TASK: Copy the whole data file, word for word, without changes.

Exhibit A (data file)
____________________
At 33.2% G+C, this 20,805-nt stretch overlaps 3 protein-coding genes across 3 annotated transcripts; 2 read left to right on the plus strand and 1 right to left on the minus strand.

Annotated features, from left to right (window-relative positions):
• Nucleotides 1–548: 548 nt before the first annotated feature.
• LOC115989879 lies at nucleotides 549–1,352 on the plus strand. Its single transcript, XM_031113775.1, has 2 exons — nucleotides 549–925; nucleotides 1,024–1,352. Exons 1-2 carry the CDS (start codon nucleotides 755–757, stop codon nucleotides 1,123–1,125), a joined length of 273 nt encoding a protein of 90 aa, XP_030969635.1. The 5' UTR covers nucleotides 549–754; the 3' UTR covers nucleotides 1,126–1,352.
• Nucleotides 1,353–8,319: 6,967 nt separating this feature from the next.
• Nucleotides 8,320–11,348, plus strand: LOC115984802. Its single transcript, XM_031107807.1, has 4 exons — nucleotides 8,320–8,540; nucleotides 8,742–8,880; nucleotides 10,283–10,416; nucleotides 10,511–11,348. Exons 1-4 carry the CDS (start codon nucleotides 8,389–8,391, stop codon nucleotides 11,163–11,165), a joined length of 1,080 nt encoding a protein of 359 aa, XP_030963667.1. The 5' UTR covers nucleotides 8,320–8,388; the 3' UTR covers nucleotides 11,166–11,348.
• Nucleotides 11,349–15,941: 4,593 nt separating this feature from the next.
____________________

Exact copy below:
At 33.2% G+C, this 20,805-nt stretch overlaps 3 protein-coding genes across 3 annotated transcripts; 2 read left to right on the plus strand and 1 right to left on the minus strand.

Annotated features, from left to right (window-relative positions):
• Nucleotides 1–548: 548 nt before the first annotated feature.
• LOC115989879 lies at nucleotides 549–1,352 on the plus strand. Its single transcript, XM_031113775.1, has 2 exons — nucleotides 549–925; nucleotides 1,024–1,352. Exons 1-2 carry the CDS (start codon nucleotides 755–757, stop codon nucleotides 1,123–1,125), a joined length of 273 nt encoding a protein of 90 aa, XP_030969635.1. The 5' UTR covers nucleotides 549–754; the 3' UTR covers nucleotides 1,126–1,352.
• Nucleotides 1,353–8,319: 6,967 nt separating this feature from the next.
• Nucleotides 8,320–11,348, plus strand: LOC115984802. Its single transcript, XM_031107807.1, has 4 exons — nucleotides 8,320–8,540; nucleotides 8,742–8,880; nucleotides 10,283–10,416; nucleotides 10,511–11,348. Exons 1-4 carry the CDS (start codon nucleotides 8,389–8,391, stop codon nucleotides 11,163–11,165), a joined length of 1,080 nt encoding a protein of 359 aa, XP_030963667.1. The 5' UTR covers nucleotides 8,320–8,388; the 3' UTR covers nucleotides 11,166–11,348.
• Nucleotides 11,349–15,941: 4,593 nt separating this feature from the next.